As the NPR story pointed out, not all hospitals will have the resources to hire a full-time, or even a part-time, ED pharmacist to manage pediatric drug therapy in the ED setting. However, a pharmacist’s focus and input have the potential to contribute greatly to improved pediatric emergency care. What has your ED done to be better prepared to treat children? How are pharmacists contributing to better emergency care? Let us know what first steps you have taken, or would like to take, to help your organization and others meet the mark for pediatric and neonatal care in the ED.

Contact me on LinkedIn.

Linda Elbers, Pharm.D.
Clinical Solution Advisor Neonatal/Pediatric Evidence-Based Practice

Health Information Exchanges Provide Valuable Information to ED Physicians


By Byron C. Scott/Wednesday, March 19, 2014
Byron Scott imageIf you polled every physician, especially emergency medicine physicians, in the country, and asked if it would be valuable to have access to patient data from Health Information Exchanges to help prevent unnecessary admissions from the Emergency Department (ED); the answer would be 100% yes. I applaud the study by Joshua Vest PhD at the Weill Cornell Medical College to continue the national debate and increase the awareness about the importance of health information exchanges to reduce costs and unnecessary care in the country. The state of New York and others have been on the forefront to invest in the exchanges.

I realize that many are afraid to allow access to health records across a large spectrum because of HIPAA concerns, but I can tell you that as an emergency medicine physician, it’s safer for the patient. Emergency medicine physicians are the gate keepers and the ultimate patient advocate. If you become a patient in the emergency department, your physician will need to access records and diagnostic test results to avoid performing repeat tests and creating unnecessary readmissions. Many times a patient cannot remember what was done, where it was done, or even the results of the test performed. Yet, the patient is brought to a hospital in the middle of the night by ambulance to a hospital in town they have not been to. Yet, they had a vital piece of information during another stay that could mean the difference in whether additional test or admissions are performed. Even in the age of electronic medical records and advanced technology, it’s still challenging to try to get information from an unaffiliated hospital, clinic, or doctor’s office.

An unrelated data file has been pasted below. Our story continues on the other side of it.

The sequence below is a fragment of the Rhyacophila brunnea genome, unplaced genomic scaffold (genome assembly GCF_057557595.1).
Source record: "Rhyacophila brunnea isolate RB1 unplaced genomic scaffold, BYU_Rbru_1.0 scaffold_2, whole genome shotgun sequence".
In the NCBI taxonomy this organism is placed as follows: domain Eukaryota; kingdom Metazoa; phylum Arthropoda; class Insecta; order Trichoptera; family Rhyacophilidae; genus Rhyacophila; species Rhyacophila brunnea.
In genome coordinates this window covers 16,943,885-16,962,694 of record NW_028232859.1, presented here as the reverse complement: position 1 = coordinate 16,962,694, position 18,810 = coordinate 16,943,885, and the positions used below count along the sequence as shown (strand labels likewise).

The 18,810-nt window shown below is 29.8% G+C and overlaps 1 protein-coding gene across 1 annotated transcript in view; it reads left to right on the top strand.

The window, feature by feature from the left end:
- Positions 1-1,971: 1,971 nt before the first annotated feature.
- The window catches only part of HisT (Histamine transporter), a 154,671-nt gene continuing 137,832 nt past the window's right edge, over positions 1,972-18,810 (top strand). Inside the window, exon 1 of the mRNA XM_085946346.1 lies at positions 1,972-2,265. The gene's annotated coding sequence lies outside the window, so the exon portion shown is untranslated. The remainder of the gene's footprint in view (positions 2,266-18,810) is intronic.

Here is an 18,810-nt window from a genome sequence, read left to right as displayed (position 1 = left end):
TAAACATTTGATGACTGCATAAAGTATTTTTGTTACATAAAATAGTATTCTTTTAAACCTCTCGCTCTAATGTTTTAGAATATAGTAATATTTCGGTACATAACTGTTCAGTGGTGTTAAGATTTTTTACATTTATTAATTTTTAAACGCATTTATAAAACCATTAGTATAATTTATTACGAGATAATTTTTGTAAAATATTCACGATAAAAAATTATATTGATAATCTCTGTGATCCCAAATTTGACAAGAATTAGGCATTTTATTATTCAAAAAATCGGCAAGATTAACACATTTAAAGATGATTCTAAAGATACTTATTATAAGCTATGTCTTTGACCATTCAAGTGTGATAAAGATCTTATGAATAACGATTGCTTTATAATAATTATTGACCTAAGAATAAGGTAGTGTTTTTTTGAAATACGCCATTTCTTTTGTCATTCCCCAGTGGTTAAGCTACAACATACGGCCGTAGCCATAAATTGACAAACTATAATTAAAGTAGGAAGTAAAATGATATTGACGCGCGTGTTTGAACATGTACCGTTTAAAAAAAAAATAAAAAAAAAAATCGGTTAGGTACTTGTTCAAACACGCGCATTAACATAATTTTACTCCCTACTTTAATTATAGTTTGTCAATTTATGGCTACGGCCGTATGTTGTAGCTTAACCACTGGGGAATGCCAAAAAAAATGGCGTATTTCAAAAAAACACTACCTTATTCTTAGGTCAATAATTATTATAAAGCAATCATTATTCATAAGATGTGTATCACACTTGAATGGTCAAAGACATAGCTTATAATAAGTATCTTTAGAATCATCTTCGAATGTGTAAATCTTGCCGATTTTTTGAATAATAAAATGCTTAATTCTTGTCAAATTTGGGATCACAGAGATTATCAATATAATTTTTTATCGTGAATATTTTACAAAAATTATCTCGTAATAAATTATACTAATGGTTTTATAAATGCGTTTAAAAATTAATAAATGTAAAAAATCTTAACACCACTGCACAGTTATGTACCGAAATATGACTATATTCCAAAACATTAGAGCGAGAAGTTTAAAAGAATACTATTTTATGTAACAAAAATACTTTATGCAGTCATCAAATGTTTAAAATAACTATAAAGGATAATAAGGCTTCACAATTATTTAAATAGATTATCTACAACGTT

I actually worked a 12-hour shift in the Emergency Department just last week. I saw a patient who suffered an injury but went to an Urgent Care facility just a few hours prior to seeing me in the Emergency Department. The patient had an x-ray at the unaffiliated clinic, and therefore I didn’t have access to this information. It was a diagnostic test I needed to visualize to make the correct treatment and disposition decision. Fortunately, the urgent care clinic made a copy of the x-ray on disc and gave it to the patient. Thankfully, he brought it with him, preventing me from ordering another x-ray, adding to the cost of his treatment, and exposing him to additional radiation exposure. I was lucky in this scenario, but countless physicians (me included) could tell you stories where if we had access to information quickly, we could not only reduce cost, but improve customer service to the patient. 

We must continue to educate and support the need to Health Information Exchanges to improve safety, reduce cost, and improve efficiency. This further buoys the conversation about Population Health and the continued need for integration of clinical and administrative data on a real time basis.

Byron C. Scott, MD, MBA, FACEP, FACPE
Medical Director, National Clinical Medical Leader